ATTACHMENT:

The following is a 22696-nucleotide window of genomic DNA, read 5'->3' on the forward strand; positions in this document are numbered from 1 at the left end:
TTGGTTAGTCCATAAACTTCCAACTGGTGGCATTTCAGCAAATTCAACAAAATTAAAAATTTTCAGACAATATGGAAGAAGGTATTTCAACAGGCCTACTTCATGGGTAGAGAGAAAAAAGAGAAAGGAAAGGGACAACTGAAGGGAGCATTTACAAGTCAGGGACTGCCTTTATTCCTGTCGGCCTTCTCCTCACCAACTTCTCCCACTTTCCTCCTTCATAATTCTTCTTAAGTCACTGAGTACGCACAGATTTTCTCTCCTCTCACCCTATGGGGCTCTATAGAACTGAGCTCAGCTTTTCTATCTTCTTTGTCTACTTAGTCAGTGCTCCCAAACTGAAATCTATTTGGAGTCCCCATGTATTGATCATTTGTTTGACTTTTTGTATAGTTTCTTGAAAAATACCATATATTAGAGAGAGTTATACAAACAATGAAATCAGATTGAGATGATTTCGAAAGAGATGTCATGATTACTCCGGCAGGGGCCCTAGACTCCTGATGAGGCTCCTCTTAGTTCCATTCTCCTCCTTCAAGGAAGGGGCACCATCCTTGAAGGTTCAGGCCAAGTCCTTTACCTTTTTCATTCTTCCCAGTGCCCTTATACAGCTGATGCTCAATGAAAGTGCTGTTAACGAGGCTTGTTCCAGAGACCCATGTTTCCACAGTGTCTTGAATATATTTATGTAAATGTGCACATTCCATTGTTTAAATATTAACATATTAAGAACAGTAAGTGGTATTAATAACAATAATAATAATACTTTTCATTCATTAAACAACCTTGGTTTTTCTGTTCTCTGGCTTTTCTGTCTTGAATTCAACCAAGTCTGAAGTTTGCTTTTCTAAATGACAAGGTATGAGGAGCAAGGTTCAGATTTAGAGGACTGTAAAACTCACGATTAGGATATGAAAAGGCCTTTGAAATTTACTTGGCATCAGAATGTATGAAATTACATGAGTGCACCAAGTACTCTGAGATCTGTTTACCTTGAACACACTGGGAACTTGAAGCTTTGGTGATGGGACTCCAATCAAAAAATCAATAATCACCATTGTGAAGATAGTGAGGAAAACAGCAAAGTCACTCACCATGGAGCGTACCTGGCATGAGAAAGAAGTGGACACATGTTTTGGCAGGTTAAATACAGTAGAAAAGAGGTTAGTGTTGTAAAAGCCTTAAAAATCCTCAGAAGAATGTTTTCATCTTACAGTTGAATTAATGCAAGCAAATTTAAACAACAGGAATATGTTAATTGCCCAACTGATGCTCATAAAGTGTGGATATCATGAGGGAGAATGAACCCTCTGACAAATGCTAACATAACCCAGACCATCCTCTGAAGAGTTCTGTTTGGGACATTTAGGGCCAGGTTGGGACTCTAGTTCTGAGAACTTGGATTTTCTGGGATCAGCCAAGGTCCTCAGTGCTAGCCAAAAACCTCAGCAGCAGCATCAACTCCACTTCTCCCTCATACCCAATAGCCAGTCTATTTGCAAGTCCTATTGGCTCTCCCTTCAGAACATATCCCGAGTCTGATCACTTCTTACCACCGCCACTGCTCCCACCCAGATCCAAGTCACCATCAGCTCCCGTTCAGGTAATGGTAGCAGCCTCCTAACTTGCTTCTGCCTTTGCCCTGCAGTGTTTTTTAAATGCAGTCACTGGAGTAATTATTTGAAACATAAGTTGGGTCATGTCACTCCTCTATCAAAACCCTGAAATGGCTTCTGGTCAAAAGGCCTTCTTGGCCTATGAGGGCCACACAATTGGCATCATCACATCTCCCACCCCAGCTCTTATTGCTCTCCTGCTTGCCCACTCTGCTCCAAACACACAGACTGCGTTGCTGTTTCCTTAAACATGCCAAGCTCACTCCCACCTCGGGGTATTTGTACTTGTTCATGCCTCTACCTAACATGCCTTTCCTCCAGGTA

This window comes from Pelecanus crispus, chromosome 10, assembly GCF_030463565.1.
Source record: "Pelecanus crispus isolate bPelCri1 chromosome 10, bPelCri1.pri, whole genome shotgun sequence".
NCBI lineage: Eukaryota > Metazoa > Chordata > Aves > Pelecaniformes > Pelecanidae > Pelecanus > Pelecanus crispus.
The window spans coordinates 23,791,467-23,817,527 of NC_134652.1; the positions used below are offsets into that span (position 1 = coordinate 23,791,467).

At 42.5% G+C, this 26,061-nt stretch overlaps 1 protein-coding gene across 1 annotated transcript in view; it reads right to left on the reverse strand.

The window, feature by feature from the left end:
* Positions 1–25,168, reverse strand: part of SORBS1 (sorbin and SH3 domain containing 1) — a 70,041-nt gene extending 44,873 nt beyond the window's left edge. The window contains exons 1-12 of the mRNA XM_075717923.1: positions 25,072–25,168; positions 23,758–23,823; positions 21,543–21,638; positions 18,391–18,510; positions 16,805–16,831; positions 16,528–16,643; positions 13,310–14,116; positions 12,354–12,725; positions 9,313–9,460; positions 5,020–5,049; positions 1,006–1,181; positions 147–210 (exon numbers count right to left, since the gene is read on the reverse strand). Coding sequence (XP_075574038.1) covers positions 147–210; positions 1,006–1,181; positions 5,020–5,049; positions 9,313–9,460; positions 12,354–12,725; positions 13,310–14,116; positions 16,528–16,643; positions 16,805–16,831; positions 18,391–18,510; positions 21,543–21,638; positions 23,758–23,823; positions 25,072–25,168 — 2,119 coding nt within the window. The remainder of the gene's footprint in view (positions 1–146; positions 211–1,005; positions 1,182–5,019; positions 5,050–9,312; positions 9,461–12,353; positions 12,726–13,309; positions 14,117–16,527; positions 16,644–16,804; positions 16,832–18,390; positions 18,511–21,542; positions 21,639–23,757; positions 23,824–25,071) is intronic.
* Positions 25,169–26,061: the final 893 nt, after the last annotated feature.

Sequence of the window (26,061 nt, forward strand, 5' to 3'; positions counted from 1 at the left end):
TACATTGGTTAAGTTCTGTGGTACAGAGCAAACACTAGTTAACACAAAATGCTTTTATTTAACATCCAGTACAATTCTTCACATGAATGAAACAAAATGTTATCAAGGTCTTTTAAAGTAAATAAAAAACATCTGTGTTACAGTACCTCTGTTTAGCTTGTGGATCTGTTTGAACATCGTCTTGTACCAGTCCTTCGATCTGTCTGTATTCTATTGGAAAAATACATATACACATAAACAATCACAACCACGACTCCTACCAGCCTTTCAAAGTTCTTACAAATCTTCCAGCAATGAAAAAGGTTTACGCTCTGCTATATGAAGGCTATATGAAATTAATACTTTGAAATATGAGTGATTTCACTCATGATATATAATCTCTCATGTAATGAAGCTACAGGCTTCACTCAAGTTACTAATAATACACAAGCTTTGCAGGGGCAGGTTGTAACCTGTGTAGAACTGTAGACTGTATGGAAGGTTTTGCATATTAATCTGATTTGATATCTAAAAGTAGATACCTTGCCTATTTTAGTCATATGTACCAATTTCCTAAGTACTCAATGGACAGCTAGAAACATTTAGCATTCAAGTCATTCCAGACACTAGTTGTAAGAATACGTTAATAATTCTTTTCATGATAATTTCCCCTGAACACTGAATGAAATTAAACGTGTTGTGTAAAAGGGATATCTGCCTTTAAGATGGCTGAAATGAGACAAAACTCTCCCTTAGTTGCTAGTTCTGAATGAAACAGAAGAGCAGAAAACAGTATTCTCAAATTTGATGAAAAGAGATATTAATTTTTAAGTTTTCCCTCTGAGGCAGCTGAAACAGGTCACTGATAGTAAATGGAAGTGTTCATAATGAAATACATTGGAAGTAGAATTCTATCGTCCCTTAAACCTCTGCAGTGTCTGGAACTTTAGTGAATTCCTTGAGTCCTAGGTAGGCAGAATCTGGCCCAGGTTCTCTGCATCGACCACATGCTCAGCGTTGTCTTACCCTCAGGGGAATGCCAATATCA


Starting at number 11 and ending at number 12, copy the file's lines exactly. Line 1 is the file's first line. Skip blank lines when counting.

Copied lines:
Sequence of the window (26,061 nt, forward strand, 5' to 3'; positions counted from 1 at the left end):
TACATTGGTTAAGTTCTGTGGTACAGAGCAAACACTAGTTAACACAAAATGCTTTTATTTAACATCCAGTACAATTCTTCACATGAATGAAACAAAATGTTATCAAGGTCTTTTAAAGTAAATAAAAAACATCTGTGTTACAGTACCTCTGTTTAGCTTGTGGATCTGTTTGAACATCGTCTTGTACCAGTCCTTCGATCTGTCTGTATTCTATTGGAAAAATACATATACACATAAACAATCACAACCACGACTCCTACCAGCCTTTCAAAGTTCTTACAAATCTTCCAGCAATGAAAAAGGTTTACGCTCTGCTATATGAAGGCTATATGAAATTAATACTTTGAAATATGAGTGATTTCACTCATGATATATAATCTCTCATGTAATGAAGCTACAGGCTTCACTCAAGTTACTAATAATACACAAGCTTTGCAGGGGCAGGTTGTAACCTGTGTAGAACTGTAGACTGTATGGAAGGTTTTGCATATTAATCTGATTTGATATCTAAAAGTAGATACCTTGCCTATTTTAGTCATATGTACCAATTTCCTAAGTACTCAATGGACAGCTAGAAACATTTAGCATTCAAGTCATTCCAGACACTAGTTGTAAGAATACGTTAATAATTCTTTTCATGATAATTTCCCCTGAACACTGAATGAAATTAAACGTGTTGTGTAAAAGGGATATCTGCCTTTAAGATGGCTGAAATGAGACAAAACTCTCCCTTAGTTGCTAGTTCTGAATGAAACAGAAGAGCAGAAAACAGTATTCTCAAATTTGATGAAAAGAGATATTAATTTTTAAGTTTTCCCTCTGAGGCAGCTGAAACAGGTCACTGATAGTAAATGGAAGTGTTCATAATGAAATACATTGGAAGTAGAATTCTATCGTCCCTTAAACCTCTGCAGTGTCTGGAACTTTAGTGAATTCCTTGAGTCCTAGGTAGGCAGAATCTGGCCCAGGTTCTCTGCATCGACCACATGCTCAGCGTTGTCTTACCCTCAGGGGAATGCCAATATCA